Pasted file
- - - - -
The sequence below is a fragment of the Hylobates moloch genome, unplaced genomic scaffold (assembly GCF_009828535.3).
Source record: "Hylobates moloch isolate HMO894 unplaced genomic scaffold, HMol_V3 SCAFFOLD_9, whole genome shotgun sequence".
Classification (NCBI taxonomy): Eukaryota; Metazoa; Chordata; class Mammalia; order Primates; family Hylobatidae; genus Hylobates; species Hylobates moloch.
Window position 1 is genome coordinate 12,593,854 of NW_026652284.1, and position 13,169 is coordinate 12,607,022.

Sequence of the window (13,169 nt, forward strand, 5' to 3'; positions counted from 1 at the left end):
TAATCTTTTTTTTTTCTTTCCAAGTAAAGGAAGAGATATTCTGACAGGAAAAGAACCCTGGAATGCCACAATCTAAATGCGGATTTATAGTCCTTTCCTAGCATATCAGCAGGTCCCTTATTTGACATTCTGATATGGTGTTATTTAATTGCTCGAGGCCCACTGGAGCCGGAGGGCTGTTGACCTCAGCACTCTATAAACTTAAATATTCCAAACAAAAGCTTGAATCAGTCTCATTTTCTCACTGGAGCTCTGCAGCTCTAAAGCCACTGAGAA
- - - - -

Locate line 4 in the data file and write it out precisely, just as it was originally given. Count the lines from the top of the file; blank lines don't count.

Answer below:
Window position 1 is genome coordinate 12,593,854 of NW_026652284.1, and position 13,169 is coordinate 12,607,022.